Leaders and staff members from the US Bureau of Ocean Energy Management and the National Marine Fisheries Service have been discussing ways to streamline offshore oil and gas geologic and geophysical (G&G) permit application reviews for the last 6 months, BOEM Acting Director Walter D. Cruickshank told a House Natural Resources subcommittee.
The BOEM-led team, which also includes US Department of the Interior solicitors and US Bureau of Safety and Environmental Enforcement staff members, was assembled in response to US President Donald Trump’s Apr. 28, 2017, executive order, “Implementing an America-First Offshore Energy Strategy,” Cruickshank said during the Energy and Mineral Resources subcommittee’s Jan. 19 hearing to examine offshore seismic permitting problems.
“The directive in the executive order for a streamlined permitting approach is predicated on industry and other stakeholder complaints of ramifications from exceedingly long, unpredictable, and inconsistent processes for agencies to reach permitting decisions, mainly under the Marine Mammal Protection Act, but also to a lesser degree under the Endangered Species Act,” Cruickshank said.
The team has developed recommendations designed to reduce undue burdens and make decision timelines more predictable while ensuring that needed environmental protections remain in place, Cruickshank said. “While these recommendations are focused on permitting for oil and gas activities, most of them benefit other ocean activities, such as construction, offshore wind facilities, sand mining, and naval operations.”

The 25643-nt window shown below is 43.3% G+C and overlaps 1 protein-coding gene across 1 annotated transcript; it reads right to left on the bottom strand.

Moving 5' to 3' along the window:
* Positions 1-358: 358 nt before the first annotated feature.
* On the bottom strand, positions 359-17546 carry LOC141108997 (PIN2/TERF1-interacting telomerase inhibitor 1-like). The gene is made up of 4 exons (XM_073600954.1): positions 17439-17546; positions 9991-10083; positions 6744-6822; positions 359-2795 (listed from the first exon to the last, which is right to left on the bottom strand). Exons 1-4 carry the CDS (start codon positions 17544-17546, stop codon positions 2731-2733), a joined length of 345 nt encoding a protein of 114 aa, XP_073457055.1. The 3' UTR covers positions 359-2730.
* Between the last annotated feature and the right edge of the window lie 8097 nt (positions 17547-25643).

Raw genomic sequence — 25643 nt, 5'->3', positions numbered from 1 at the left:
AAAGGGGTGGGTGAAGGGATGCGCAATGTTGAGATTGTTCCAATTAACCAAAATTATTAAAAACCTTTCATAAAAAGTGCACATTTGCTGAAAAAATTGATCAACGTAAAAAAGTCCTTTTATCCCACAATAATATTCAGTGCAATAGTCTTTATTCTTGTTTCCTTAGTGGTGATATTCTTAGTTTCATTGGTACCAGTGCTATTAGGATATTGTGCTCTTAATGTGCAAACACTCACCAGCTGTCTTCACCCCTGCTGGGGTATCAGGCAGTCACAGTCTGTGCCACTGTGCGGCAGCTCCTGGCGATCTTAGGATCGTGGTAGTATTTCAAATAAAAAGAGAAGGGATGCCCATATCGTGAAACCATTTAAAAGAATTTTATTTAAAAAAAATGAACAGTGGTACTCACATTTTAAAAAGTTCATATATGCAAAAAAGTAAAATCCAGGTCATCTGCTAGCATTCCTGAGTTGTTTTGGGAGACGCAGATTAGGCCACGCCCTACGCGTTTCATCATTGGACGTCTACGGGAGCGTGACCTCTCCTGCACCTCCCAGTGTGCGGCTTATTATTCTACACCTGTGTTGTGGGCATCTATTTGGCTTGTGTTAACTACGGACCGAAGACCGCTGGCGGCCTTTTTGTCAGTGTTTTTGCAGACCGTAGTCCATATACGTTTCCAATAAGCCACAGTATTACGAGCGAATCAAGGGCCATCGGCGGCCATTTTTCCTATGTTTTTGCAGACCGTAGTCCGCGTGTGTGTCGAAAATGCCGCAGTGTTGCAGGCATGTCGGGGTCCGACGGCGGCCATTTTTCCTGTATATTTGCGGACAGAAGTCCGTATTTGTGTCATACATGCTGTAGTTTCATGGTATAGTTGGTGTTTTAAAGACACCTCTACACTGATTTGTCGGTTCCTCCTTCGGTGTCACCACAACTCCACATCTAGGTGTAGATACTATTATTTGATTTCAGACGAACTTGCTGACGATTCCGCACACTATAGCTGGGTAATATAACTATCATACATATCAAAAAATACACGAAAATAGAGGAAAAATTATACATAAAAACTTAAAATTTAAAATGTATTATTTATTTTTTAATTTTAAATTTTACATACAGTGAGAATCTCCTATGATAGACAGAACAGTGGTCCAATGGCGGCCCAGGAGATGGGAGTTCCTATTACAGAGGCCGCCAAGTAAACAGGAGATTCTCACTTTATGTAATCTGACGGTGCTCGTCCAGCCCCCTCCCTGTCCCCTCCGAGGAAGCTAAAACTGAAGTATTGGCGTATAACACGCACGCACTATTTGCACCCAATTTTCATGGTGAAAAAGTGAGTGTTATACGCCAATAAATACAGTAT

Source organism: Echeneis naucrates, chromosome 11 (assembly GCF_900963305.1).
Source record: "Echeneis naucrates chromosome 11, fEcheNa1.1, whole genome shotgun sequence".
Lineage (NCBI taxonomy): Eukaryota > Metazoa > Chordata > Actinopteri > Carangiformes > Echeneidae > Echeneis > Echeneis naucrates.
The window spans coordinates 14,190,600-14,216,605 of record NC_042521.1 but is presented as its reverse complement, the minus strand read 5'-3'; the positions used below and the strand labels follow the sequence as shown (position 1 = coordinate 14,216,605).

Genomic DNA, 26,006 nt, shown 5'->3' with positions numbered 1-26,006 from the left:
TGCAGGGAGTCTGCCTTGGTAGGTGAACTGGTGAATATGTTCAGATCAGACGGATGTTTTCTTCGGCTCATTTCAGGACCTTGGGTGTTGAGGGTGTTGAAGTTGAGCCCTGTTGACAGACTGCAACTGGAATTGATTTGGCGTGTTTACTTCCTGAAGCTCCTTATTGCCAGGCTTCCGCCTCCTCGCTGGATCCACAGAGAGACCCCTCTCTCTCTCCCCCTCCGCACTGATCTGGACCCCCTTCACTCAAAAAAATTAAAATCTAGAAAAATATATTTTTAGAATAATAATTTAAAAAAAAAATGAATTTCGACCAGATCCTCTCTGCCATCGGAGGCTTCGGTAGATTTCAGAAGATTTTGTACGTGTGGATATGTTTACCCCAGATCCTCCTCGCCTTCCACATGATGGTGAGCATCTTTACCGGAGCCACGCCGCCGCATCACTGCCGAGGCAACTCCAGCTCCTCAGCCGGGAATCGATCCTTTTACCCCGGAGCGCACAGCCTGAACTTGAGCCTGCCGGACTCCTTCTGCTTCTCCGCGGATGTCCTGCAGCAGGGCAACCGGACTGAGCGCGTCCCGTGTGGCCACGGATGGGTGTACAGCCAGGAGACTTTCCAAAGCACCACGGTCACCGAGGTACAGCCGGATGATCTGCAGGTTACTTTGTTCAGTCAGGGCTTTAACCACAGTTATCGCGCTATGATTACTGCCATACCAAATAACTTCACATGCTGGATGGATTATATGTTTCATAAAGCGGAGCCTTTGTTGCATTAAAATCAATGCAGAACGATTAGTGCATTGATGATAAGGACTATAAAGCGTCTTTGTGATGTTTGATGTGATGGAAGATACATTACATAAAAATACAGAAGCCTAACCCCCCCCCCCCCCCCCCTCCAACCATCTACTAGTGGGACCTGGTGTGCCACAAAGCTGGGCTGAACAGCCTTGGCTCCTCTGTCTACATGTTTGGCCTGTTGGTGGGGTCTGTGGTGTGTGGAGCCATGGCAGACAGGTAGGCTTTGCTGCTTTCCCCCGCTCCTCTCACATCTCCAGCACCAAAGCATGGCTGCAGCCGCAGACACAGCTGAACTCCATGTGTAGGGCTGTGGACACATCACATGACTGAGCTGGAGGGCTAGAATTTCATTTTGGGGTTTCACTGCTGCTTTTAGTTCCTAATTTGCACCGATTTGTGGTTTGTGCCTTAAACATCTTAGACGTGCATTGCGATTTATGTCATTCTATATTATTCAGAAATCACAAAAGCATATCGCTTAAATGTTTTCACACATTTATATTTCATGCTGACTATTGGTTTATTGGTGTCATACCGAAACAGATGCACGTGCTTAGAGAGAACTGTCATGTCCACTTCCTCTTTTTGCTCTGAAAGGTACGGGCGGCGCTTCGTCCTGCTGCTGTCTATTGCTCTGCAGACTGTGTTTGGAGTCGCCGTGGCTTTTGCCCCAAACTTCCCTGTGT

Incidental take authorizations
Cruickshank’s testimony came more than 2 weeks after the Government Accountability Office publicly issued a report, “Offshore Seismic Surveys: Additional Guidance Needed to Help Ensure Timely Reviews,” which recommended that both NMFS and FWS clarify how and when their staffs record review dates of incidental take authorization applications and how long the reviews take.
“Such guidance is necessary to maintain consistency with federal internal control standards, which call for management to use quality information to achieve agency objectives and design control activities, such as accurate and timely recording of transactions, to achieve objectives and respond to risk,” Jon Ludwigson, GAO’s Acting Natural Resources and Environment Director, told the subcommittee on Jan. 19.
Another witness, Ryan Steen, a partner in the law firm Stoel Rives LLP in Seattle who testified on behalf of the International Association of Geophysical Contractors, said while the MMPA’s language was considered adequate when it was adopted in the 1970s, changes need to be made to improve the regulatory process for both the agencies and the offshore geophysical service suppliers.
He said H.R. 4239, which Rep. Steve Scalise (R-La.) introduced on Nov. 3, 2017, would set firm deadlines for each stage of the MMPA incidental harassment authorization approval process. “Failure to meet those deadlines would result in the approval of the requested authorization based upon the detailed information and proposed mitigation measures included in the IHA application,” Steen said. “This would…reduce delays in the processing of IHA applications. The bill retains all existing opportunities for public involvement.”
The fourth witness, South Carolina State Sen. Tom Davis (R-Beaufort), said there is strong opposition in Atlantic Coast states to allowing offshore seismic tests to be conducted. “Coastal communities and local voices have already voiced their choice,” he said. “We want to protect our water, our coast, and way of life from unacceptable and devastating impacts of seismic testing and offshore drilling. Washington needs to listen.”
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